May 28, 1862: Marsh’s Ranch
[Today], we came on, but neither letters nor money had arrived. So I left Gabb at Clayton. We went on to Marsh’s, about fourteen miles east. The road led down a canyon torn by last winter’s floods. The road was considered passable, but one not used to our life would pronounce it utterly impassable for any wagon, yet we brought our wagon through with only one slight break, making the fourteen miles in four and a half hours.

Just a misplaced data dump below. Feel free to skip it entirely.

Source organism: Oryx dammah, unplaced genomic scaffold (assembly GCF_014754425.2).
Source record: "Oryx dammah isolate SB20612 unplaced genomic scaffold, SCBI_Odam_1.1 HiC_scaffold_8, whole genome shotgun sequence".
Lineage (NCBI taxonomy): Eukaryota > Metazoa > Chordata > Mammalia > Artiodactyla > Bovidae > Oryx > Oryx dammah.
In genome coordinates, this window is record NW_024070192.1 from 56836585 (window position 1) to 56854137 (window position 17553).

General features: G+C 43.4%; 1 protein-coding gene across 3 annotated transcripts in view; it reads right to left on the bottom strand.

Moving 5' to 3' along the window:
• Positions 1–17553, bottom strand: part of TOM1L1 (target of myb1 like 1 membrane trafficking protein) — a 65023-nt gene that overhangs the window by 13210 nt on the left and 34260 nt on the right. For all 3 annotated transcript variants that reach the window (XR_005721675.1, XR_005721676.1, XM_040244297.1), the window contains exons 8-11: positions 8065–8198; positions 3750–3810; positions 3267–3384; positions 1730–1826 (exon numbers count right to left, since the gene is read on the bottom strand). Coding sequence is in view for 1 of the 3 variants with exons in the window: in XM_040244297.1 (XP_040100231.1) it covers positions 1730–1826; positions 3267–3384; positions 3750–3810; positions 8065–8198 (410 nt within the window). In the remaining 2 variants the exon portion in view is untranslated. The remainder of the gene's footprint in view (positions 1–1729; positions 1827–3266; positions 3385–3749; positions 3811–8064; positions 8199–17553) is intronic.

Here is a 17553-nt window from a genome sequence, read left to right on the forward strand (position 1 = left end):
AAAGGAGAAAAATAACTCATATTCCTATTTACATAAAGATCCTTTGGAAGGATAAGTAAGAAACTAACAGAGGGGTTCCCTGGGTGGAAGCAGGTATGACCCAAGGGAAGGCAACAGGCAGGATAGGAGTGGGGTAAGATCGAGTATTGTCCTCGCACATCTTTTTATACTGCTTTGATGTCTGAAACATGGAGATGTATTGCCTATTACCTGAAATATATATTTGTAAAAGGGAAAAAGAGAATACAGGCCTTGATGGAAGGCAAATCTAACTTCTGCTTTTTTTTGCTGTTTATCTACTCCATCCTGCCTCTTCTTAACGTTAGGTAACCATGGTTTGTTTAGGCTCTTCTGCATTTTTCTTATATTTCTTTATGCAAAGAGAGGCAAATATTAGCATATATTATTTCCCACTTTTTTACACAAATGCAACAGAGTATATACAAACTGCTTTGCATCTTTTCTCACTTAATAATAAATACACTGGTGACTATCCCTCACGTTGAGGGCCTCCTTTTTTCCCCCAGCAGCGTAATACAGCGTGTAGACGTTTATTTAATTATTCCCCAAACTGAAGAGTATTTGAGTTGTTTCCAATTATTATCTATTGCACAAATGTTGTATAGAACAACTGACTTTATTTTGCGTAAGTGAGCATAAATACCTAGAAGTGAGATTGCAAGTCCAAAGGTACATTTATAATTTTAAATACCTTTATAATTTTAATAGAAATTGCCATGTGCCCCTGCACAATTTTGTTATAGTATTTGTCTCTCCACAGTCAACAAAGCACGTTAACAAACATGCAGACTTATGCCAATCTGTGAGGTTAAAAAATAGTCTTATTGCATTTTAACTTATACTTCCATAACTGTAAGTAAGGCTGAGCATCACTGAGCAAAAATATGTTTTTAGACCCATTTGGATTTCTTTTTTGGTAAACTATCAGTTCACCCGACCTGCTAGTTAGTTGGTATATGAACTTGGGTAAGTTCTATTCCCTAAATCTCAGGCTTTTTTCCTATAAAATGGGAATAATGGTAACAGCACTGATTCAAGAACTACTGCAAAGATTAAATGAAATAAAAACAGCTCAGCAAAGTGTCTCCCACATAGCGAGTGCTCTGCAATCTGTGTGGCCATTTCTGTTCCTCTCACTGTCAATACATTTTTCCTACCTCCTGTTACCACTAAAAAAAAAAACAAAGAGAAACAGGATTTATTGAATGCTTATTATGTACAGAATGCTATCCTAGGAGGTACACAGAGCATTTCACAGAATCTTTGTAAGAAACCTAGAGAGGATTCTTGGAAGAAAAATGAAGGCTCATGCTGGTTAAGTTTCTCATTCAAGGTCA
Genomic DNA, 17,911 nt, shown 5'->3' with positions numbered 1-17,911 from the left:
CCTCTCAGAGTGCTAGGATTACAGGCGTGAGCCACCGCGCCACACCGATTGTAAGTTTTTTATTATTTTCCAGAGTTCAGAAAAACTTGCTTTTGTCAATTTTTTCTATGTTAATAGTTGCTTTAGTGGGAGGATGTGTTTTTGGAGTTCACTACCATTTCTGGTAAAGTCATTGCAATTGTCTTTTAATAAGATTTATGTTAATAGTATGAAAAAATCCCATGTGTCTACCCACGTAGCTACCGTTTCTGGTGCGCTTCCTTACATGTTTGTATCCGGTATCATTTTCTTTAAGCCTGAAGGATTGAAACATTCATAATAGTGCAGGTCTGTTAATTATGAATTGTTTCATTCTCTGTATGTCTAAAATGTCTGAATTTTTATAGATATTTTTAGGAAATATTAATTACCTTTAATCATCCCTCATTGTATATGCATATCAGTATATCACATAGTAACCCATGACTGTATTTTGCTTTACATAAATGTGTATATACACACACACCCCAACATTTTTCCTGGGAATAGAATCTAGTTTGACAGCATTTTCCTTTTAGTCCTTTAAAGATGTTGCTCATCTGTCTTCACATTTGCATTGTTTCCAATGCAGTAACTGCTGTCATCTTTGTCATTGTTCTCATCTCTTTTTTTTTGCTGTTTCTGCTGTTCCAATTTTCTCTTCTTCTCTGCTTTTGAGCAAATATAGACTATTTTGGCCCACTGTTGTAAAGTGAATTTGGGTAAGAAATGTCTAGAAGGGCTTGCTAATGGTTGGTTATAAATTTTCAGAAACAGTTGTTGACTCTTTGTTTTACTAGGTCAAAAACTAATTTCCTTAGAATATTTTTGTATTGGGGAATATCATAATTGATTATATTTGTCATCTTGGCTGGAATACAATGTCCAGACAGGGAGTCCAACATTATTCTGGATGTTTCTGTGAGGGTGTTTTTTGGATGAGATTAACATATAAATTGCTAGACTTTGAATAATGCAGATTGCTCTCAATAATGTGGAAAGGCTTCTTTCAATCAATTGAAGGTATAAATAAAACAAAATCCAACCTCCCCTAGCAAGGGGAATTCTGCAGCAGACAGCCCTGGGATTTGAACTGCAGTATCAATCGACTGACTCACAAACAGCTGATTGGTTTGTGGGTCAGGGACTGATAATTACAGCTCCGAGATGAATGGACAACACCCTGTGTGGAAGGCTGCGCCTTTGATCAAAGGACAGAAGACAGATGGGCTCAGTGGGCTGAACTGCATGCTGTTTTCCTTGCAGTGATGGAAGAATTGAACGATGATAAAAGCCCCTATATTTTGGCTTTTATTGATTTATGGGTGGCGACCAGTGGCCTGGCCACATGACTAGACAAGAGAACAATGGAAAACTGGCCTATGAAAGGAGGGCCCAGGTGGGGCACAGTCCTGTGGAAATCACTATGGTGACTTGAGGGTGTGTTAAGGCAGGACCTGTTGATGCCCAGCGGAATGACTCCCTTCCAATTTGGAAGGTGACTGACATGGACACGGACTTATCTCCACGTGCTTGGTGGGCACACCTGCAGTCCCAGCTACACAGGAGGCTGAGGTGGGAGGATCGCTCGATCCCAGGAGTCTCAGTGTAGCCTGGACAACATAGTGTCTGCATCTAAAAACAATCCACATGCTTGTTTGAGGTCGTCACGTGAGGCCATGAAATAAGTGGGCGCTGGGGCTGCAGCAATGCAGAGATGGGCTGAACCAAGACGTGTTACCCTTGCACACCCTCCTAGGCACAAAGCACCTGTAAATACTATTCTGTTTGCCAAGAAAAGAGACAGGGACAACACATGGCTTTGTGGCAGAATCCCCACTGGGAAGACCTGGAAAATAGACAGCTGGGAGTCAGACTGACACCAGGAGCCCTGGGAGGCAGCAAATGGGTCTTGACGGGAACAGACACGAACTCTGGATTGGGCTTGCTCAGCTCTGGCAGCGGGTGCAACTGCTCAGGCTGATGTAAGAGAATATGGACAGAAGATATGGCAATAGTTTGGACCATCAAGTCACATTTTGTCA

Before the canyon emerges into the San Joaquin plain it winds into a flat of perhaps two or three hundred acres surrounded by low rolling hills and covered with oaks scattered here and there, like a park. And such oaks! How I wish you could see them—nearly worthless for timber, but surely the most magnificent trees one could desire to see. I measured the circumference of about thirty, near camp, that were over fifteen feet around three and a half or four feet from the ground—eighteen, nineteen, or twenty feet are not uncommon—with wide branching heads over a hundred feet across—one was seven feet in diameter with a head a hundred and thirty feet across.